Schwarzenegger says he'll run in Calif. recall
LOS ANGELES (AP) -- Arnold Schwarzenegger ended the suspense Wednesday and said he would run in California's recall election, awarding Republicans his marquee value in their campaign to oust Gov. Gray Davis. Democratic Sen. Dianne Feinstein ruled out a run, labeling the election "more and more like a carnival every day."
Schwarzenegger's announcement came as a surprise; advisers had said in recent days that he was leaning against running in the Oct. 7 election.
Schwarzenegger made his announcement during a taping of "The Tonight Show with Jay Leno."
"The politicians are fiddling, fumbling and failing," he said. "The man that is failing the people more than anyone is Gray Davis. He is failing them terribly, and this is why he needs to be recalled and this is why I am going to run for governor."
Political commentator Arianna Huffington declared yesterday that she would run as an independent, one of the only other well-known names in the race so far. Former Los Angeles Mayor Richard Riordan, a moderate Republican, has said he would enter the race if Schwarzenegger did not.
Feinstein's decision not to run gave a big boost to Davis, while frustrating some Democrats who wanted her to run to ensure the governorship would remain in the party's hands if Davis lost.
"After thinking a great deal about this recall, its implications for the future, and its misguided nature, I have decided that I will not place my name on the ballot," Feinstein said in a statement.
"I deeply believe the recall is a terrible mistake and will bring to the depth and breadth of California instability and uncertainty, which will be detrimental to our economic recovery and decision-making," she said.
The recall election is yet another setback for Davis, who has seen his popularity plummet as the state grapples with a record $38 billion budget deficit.
It also is the latest force to bedevil Californians, who in recent years have endured an energy crisis, the collapse of the dot-com economy and a federally mandated cutback in one of the state's main water supplies. Residents now face the prospect of higher car taxes and college fees to close the state's budget gap.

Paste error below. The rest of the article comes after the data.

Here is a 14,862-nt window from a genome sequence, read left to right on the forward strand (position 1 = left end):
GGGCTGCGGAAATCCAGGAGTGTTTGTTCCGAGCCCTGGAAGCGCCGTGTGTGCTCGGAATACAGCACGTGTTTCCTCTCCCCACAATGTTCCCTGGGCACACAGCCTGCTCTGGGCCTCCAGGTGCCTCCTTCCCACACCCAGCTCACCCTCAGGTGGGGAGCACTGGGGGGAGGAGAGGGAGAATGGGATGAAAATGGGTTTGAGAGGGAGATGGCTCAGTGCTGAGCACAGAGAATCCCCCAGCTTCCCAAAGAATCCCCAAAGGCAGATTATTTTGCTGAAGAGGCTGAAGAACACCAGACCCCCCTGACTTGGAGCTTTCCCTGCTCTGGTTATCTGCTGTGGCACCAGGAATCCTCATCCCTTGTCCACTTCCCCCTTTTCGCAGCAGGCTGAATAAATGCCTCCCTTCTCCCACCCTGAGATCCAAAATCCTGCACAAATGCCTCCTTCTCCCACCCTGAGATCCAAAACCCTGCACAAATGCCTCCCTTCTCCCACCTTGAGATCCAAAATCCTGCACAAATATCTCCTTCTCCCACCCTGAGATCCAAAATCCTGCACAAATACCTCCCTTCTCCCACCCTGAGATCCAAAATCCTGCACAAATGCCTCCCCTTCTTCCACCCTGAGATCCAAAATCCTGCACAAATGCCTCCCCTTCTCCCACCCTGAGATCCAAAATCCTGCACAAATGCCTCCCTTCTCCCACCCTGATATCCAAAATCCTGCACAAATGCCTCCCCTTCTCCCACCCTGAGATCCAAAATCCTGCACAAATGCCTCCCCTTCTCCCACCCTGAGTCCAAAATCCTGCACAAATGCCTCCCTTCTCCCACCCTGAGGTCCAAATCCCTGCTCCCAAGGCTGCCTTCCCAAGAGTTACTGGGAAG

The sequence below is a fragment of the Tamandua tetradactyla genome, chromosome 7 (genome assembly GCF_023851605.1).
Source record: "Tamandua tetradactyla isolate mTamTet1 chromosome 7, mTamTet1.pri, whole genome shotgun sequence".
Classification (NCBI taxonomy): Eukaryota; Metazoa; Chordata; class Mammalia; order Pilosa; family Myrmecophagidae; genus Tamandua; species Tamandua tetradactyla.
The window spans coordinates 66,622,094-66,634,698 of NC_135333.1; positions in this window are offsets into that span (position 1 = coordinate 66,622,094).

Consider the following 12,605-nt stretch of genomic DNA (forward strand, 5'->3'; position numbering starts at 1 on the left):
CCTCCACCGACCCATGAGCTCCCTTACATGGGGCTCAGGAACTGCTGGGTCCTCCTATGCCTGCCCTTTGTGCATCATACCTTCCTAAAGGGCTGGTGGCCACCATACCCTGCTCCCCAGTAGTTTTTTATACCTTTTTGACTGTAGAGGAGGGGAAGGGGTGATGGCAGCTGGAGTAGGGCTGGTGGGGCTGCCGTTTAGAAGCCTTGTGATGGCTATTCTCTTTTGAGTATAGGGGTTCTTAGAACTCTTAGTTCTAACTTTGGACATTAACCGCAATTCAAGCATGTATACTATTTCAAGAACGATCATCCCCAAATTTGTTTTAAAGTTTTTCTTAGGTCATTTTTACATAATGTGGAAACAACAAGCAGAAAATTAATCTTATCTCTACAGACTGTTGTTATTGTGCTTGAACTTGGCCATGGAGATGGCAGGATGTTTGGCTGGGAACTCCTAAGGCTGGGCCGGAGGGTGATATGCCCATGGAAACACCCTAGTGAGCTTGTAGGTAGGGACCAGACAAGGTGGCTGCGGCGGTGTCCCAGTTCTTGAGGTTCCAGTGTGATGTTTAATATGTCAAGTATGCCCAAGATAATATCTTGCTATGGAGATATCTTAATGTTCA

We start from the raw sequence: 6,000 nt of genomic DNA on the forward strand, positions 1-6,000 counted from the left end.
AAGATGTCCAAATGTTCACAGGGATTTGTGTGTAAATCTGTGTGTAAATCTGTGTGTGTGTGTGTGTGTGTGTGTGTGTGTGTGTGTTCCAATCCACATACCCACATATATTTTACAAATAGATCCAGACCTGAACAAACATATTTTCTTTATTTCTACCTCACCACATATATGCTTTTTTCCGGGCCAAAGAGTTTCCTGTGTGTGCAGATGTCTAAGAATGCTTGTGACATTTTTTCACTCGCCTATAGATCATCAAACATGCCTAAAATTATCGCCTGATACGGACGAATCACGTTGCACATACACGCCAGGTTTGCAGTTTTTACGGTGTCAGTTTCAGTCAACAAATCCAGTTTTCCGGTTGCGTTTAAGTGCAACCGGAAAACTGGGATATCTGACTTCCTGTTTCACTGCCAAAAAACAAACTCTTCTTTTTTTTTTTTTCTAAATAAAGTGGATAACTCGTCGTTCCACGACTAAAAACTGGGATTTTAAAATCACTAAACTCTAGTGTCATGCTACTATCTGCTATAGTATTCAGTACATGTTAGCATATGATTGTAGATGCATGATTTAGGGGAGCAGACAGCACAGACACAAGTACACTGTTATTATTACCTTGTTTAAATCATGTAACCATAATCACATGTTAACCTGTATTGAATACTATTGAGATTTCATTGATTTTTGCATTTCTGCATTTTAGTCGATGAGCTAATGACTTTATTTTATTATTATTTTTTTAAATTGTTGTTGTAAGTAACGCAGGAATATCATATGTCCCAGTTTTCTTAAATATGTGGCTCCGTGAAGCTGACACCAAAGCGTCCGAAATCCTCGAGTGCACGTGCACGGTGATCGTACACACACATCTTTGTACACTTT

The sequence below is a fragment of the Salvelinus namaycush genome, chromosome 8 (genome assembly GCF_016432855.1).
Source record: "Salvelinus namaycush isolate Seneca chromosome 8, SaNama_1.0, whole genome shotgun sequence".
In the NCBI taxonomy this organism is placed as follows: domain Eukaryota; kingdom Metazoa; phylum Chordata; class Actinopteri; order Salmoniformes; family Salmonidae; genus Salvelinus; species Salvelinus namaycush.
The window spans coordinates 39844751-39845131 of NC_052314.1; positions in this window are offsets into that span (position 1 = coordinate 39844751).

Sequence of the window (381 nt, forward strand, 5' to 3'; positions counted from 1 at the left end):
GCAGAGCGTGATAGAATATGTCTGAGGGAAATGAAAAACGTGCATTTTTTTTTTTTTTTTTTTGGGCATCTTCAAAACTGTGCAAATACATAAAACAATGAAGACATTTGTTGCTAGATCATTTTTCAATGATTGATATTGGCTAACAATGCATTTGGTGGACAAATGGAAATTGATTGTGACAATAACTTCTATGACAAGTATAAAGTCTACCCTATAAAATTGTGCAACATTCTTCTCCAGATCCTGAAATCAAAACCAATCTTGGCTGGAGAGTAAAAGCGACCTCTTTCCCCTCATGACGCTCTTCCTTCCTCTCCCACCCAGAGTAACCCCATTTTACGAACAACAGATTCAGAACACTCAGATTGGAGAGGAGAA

Davis is the first California governor to face a recall and would be only the second governor nationwide to be removed from office if the effort succeeds.
Analysts from both parties believed the governor's chances for survival would have dramatically diminished if Feinstein, who tops polls as California's most popular politician, was on the ballot as an alternative.
Her decision came a day after a strong endorsement for Davis from the AFL-CIO. Both developments were key victories for the governor, whose support from fellow party members had appeared to be weakening.
"I'm very pleased with Sen. Feinstein's announcement," Davis told San Francisco radio station KGO-AM.
"To the extent that Democrats get in the race, it makes it look like a normal election, and legitimates what is really an effort by the right wing to steal back an election they couldn't win last November," he said. "I think at the end of the day people will realize that the party is better served rallying around its sitting governor."
Some party members still thought otherwise.
"I want to back the strongest candidate and it's important that we coalesce around one, and now I'm appealing to the leaders, the folks whose pay grade is one or two notches up from mine, to figure out who our strongest candidate is and lead us in coalescing behind that candidate," said Rep. Brad Sherman, a California Democrat, who had supported a Feinstein candidacy.
One possibility was U.S. Rep. Loretta Sanchez, who had supported a Feinstein candidacy and said she might run if Feinstein didn't.
"I have a feeling something will be decided tomorrow probably one way or the other," said Sanchez's spokeswoman, Carrie Brooks.
Members of California's congressional delegation discussed the matter in a conference call yesterday, with the majority leaning toward finding a consensus candidate, said a source familiar with the discussion who spoke on condition of anonymity.
Huffington, the ex-wife of former Republican Congressman Michael Huffington, announced her candidacy at a news conference in Los Angeles.
"I'm not, to say the least, a conventional candidate. But these are not conventional times," she said. "And if we keep electing the same kind of politicians who got us into the same kind of mess funded by the same kind of special interests, we'll never get out of this mess."
Michael Huffington also has taken out papers but has not indicated whether he will enter the race.
The ballot also is likely to include several conservative Republicans. U.S. Rep. Darrell Issa, who funded the recall, is a declared candidate, and state Sen. Tom McClintock filed papers Tuesday. Businessman Bill Simon, who lost to Davis in November, also is expected to run.